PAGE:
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Jase Febres’ junior season ended on February 8th, 2020 when the Texas guard suffered an injury versus Texas Tech. He would require surgery to repair a microfracture in his left knee, beginning a long and arduous recovery process. His 2020-21 debut game against Kansas State saw him on the floor for 22 minutes. One month later, Febres didn’t total 22 minutes across three games versus TCU, West Virginia, and Kansas.
Febres had to build up confidence in his physical ability and break through the mental wall associated with serious sports injuries. After Tuesday’s game at Iowa State in which he scored nine points on 3-of-4 shooting from three-point range, Texas is seeing more of the confident senior guard just in time for the month of March.
“This is definitely a first step for me,” Febres said Tuesday following Texas’ 81-67 win. “I’ve been getting my confidence back in practice, but the game is a totally different atmosphere. Going out there and regaining confidence, coach has been putting me in games and letting me get my feet wet, but today I was really out there. I feel like I can go out there and guard, go out there and play how I can play.”
Febres said his journey back has built a lot of character. He detailed having to re-learn how to walk, then run, then move around on defense. It was a difficult process, one that he says has him playing at about 95 percent of his old self, but it was worth it for Febres.
“Finally, coming back and being able to go out there, make shots, and run and feel athletic again, that’s what the journey is all about,” he said.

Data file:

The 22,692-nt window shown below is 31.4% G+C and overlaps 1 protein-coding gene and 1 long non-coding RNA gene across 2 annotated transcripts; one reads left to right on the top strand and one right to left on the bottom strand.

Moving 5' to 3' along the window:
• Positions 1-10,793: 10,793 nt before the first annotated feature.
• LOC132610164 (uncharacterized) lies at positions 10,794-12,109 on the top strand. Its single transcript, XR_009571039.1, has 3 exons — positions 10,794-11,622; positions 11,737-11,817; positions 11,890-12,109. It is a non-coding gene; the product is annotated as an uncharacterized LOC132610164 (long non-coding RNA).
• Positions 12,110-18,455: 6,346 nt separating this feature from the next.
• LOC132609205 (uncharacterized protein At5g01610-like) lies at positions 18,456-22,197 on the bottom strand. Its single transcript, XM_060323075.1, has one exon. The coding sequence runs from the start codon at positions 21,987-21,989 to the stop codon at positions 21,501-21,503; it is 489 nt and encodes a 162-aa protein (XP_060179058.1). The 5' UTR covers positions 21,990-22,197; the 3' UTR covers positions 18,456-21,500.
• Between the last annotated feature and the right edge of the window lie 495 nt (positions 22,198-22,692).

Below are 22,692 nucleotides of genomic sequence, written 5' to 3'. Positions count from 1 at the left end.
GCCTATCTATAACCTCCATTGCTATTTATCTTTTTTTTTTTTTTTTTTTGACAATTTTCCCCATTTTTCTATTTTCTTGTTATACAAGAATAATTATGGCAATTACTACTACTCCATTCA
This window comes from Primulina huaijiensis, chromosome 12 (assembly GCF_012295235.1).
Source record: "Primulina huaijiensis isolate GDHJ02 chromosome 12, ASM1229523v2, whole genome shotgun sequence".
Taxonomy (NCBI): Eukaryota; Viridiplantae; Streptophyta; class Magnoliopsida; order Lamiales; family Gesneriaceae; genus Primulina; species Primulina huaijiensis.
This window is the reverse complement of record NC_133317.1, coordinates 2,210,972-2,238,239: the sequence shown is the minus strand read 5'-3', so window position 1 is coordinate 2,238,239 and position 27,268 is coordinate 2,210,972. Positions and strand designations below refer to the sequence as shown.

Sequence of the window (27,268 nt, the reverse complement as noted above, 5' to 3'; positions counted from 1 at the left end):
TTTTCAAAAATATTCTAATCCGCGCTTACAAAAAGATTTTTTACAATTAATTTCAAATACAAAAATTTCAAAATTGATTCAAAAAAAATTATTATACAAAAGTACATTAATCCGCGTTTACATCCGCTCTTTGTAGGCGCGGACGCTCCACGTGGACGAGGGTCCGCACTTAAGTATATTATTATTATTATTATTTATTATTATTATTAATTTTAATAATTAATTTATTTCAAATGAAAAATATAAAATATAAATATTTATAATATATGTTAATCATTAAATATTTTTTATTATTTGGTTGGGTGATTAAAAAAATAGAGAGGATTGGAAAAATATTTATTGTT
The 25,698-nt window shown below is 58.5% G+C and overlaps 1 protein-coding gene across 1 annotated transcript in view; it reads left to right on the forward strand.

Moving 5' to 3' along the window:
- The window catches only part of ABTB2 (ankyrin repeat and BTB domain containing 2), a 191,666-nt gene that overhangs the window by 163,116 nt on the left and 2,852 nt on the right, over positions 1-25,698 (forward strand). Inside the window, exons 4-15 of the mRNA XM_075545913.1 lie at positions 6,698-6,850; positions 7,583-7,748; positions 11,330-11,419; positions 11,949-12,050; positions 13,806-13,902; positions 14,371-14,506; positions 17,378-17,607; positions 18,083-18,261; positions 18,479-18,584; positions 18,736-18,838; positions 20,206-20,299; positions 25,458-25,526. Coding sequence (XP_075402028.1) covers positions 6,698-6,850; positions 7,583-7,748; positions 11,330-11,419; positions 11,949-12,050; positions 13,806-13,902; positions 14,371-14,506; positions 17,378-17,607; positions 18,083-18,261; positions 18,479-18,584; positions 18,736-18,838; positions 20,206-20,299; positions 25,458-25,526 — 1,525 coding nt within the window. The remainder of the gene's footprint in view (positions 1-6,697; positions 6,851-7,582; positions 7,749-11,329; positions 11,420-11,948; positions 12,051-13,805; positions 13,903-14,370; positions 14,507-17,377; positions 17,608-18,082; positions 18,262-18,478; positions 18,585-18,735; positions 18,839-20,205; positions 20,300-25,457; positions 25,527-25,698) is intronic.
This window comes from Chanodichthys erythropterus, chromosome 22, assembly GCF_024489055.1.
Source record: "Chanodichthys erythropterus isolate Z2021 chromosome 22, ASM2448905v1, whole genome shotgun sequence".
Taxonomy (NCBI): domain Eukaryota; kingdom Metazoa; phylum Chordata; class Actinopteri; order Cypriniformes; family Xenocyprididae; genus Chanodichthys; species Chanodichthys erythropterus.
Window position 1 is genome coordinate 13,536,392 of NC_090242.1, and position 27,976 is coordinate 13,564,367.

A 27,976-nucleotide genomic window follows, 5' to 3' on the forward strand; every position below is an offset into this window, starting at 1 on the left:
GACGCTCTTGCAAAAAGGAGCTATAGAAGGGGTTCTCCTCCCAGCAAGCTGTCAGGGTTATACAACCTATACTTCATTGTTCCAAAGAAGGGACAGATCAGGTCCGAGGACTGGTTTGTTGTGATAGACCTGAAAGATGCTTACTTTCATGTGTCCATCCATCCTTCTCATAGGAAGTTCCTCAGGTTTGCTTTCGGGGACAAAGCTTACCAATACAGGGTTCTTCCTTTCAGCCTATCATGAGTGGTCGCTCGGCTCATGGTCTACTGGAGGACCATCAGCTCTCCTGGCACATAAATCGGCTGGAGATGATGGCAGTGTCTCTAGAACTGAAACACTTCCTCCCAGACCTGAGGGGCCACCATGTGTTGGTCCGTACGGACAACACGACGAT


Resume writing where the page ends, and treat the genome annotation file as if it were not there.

He explained how throughout the course of his recovery that coincided with a difficult calendar year, his focus on mindfulness helped him stay persistent throughout his rehabilitation.
“If it wasn’t for that, I probably would have gone crazy,” Febres said. “This has been the hardest thing, hands down, I’ve ever gone through. Being able to stay present, more than anything, has been the biggest thing.”
Texas head coach Shaka Smart said the injury and rehabilitation process was frustrating for all involved, but none more so than Febres. Despite a quiet personality, Smart knew the surprising length of time he was out took a toll on his three-point shooter.
“Jase is very, very polite, doesn’t rock the boat, doesn’t complain, very mature, but like anyone else something like that bothered him and frustrated him,” Smart said Tuesday. “It frustrated me as well. It’s good to see him continue to work his way back.”
For much of the season, Febres was limited in practices and observed games from the sideline. He’d let Texas guards Matt Coleman, Andrew Jones, and Courtney Ramey run the show and be the more in-your-face leaders on the team, and would then help out in his own unique, quieter way.
But during that time, he had to watch a team he described as “the best Texas team I’ve been a part of.”
“Looking from the beginning of the year, I’ve known we’ve been special,” Febres said. “That’s what’s eating me up the whole year is not being able to be out there with the guys. Now that I’m out here, we’re getting back connected. We’re getting locked in for tournament time. We’re going to be ready.”
What can be expected going forward from the experienced senior? Smart believes if Febres can repeat his Iowa State performance throughout the month of March, he’ll be a valuable, experienced member of a NCAA Tournament team.
“If he can come in the game and contribute like he did tonight, that’ll be huge for us,” Smart said.
His recovery isn’t fully complete, but he still plans on being the best version of himself that Texas has seen across his four seasons.
“I’m not 100 percent as far as where I want to be, but I’m definitely making large strides to getting back to how I was,” Febres said. “Or even better. Not even how I was. Being better.”